Outwire757: What kind of influence growing up in San Francisco’s gay culture have on you as a child and also your family? Because obviously, your parents really didn’t give a shit about their gay bookstore and clientele. When you came out to them, it seemed like they were accepting. But correct me if I’m wrong that when you came out as bisexual, they had a little bit of a struggle with that? 

Cho: They don’t understand bisexuality because it doesn’t exist to them. They only understand gayness like the lesbians with tweed jackets and suede elbow patches. They only understand academic lesbians and gay painters. They don’t really get that those archetypes of queerness are so stuck in gender and the 70s. They also look at the community through a separatist lens because they lived in that time before AIDS when the men were in one camp, and the women in another. Yes, there was drag but drag was its own thing outside of that. That was a different era of queerness, where everybody was serially separated. (Cho has since begun to identify as asexual.)

Outwire757: I always love it when you pop up in  these great cameos or ensemble roles in television or movies. We run to the movie theater or streaming to see what you’re up to. My favorite role of yours by far is as Charlene Lee in Randall Kaisers’ “It’s My Party” in 1996.

Cho: Oh, that’s a beautiful movie. Oh my god, it changed my life! It was my it was my first real encounter with an AIDS specific movie. 

Outwire757: How did you get involved in that? 

Cho: I actually auditioned. In fact, I went through a long process auditioning with Eric Roberts and getting into these people’s lives. I got to meet Roddy McDowell. It was his last film which is incredible. Olivia Newton John and I became very good friends. 

Outwire757: OK, I see your take-out was delivered. One last question: where is Charlene today?

Cho: Charlene, I think, is pretty butch now. That hair is gone. That movie really messed up my hair. That’s all my real hair. Every day it was so big. They teased it every day. I think there’s like a bump it in it at some point. It really ruined my hair.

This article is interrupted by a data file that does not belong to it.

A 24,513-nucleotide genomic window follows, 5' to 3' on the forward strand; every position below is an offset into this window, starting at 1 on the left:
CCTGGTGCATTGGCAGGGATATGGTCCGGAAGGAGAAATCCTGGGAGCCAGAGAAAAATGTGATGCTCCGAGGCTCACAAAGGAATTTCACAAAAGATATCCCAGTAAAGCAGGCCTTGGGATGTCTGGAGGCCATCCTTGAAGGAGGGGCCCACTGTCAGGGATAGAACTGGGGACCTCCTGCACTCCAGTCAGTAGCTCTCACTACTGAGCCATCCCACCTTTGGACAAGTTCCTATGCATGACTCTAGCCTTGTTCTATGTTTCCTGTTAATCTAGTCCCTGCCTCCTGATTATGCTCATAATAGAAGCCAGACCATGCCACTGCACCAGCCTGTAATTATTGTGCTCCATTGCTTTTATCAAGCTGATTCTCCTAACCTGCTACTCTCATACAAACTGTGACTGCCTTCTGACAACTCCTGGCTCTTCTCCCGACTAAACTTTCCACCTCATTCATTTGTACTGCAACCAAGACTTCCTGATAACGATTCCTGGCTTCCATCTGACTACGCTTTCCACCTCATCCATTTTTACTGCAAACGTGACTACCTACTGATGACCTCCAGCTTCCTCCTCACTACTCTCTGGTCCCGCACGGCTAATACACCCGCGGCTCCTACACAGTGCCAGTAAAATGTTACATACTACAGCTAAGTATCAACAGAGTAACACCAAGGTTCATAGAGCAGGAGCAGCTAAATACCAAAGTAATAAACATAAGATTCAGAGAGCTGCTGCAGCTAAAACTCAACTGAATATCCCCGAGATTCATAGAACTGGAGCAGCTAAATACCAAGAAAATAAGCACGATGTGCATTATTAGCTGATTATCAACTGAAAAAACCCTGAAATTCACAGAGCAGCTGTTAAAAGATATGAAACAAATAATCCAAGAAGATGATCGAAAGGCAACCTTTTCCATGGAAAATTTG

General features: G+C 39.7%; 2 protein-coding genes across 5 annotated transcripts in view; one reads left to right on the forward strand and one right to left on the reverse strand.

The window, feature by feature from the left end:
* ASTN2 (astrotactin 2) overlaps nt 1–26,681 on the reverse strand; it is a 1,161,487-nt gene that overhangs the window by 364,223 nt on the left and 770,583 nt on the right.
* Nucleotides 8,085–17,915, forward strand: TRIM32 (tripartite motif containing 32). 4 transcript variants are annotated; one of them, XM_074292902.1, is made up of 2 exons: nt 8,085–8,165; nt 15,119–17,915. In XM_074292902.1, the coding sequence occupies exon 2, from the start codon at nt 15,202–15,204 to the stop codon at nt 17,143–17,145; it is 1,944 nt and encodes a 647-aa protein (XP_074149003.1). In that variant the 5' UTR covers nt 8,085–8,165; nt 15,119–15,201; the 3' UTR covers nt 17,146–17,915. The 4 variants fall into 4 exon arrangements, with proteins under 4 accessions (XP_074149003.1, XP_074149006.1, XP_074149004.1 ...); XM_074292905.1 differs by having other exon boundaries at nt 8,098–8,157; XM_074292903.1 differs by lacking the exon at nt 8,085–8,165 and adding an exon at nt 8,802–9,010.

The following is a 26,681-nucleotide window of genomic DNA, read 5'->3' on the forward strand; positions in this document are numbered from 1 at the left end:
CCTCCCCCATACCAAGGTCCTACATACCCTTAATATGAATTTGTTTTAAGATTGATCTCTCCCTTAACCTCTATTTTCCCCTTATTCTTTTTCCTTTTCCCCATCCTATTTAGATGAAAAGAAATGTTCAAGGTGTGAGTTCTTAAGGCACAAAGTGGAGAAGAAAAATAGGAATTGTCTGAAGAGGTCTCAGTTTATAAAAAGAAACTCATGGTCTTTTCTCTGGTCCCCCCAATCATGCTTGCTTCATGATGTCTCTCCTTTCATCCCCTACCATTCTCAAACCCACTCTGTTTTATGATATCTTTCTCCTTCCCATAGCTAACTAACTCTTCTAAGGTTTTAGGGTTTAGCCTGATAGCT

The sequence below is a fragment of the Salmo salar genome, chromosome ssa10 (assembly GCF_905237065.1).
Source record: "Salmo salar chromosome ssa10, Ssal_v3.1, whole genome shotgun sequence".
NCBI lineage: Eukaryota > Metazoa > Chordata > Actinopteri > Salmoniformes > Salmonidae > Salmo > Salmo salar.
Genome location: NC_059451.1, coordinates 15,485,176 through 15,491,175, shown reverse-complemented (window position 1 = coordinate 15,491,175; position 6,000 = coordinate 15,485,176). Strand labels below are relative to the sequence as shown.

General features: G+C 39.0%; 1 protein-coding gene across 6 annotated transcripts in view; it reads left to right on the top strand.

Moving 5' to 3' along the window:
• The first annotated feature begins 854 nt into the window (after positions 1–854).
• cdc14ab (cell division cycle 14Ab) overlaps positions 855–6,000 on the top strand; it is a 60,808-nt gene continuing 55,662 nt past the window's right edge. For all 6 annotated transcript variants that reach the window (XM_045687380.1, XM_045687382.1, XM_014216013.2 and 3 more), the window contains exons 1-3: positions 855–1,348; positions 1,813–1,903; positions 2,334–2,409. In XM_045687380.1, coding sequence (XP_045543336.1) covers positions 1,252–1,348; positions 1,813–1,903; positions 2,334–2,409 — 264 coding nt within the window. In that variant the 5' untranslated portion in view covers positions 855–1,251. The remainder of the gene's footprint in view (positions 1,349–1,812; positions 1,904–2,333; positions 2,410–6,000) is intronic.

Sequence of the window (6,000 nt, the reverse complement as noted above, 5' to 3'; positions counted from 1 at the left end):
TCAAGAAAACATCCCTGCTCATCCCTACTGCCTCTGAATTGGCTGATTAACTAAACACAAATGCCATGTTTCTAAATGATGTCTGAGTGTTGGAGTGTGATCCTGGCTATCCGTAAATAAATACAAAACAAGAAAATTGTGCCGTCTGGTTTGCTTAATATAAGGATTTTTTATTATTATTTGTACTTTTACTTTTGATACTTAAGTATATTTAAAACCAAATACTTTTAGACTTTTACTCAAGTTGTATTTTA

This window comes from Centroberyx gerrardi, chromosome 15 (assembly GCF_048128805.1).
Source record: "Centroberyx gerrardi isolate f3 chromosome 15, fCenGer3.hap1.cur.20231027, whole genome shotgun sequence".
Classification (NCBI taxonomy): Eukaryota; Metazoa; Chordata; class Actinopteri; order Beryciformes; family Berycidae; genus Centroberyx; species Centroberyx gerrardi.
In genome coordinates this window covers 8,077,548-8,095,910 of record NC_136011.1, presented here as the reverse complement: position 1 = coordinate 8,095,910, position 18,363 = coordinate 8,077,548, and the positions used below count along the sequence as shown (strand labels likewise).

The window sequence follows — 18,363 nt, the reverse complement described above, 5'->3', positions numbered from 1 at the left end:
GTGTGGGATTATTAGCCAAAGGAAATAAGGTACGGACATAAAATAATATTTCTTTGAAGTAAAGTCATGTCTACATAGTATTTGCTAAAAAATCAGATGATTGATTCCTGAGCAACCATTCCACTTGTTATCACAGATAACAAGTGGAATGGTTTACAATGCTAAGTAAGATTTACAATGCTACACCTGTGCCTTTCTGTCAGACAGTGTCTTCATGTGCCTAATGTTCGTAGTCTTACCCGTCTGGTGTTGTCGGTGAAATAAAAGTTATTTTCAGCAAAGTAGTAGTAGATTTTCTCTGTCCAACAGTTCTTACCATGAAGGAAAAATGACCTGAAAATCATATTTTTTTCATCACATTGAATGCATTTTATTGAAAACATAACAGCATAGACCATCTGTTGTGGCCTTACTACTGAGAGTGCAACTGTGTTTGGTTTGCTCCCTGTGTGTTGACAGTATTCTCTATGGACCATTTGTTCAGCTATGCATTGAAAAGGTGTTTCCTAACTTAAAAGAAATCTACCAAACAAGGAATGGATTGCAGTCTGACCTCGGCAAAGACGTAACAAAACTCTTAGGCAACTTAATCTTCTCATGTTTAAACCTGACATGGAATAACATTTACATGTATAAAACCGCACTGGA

Poppy Champlin Talks Comedy, Coming Out, the Casting Couch, and Basketball

Poppy Champlin’s stand up pedigree is flawless, from her Showtime special Pride: The Gay & Lesbian Comedy Slam and Logo special One Night Stand Up, to The Oprah Winfrey Show, and a featured story on Entertainment Tonight. She was a winner on The Joan Rivers Show and a panel guest on Comics Unleashed with Byron Allen. She is also a favorite on Atlantis and Olivia Cruises.

Champlin has opened for such comics as Ray Romano, Denis Leary, Bill Maher, Bill Hicks, and Rosie O’Donnell. Her club appearances are many. The Chicago Sun-Times calls Champlin, “Blisteringly funny.”

This Sunday, she brings her wildly successful Queer Queens of Qomedy tour to the Virginia Beach Funny Bone. She combines forces with two equally renowned lesbian comics, Vickie Shaw and Jess Miller—plus two special guests from the local LGBTQ community.

OutWire757 spoke with her recently about the tour and her long history as an out–and sometimes not out–comedienne.

Congratulations! This is the 12thyear of the Queer Queens of Qomedy Tour.
Thanks. We started in 2006. I wanted to be recognized in the lesbian and gay  community, and for each tour I’ve pulled in two other lesbian comics to go with me. I’ve had some really good bills. At our first show, we had 450 people show up.

This weekend’s bill is great. What can we expect?
With Vickie, you’re going to get that Southern style and that charm. It’s so infectious, her delivery. She was on one of the original Comedy Central shows, Premium Blend. She’s a regular and a favorite on Olivia Cruises. And she always dresses up real nice. Jessi is like a ringleader, she just really engages the crowd and talks with them. I like her style and mannerisms. She’s been working really hard in New York at Caroline’s. We also have a special appearance by an up and coming local comedian, Carmen Crow. And of course, Julie Clark is going to open the show. I performed with her in Provincetown years ago, and she’s one of my absolute favorites.

Tell me a little bit about how you’ve seen comedy embrace the LGBTQ comics over the years.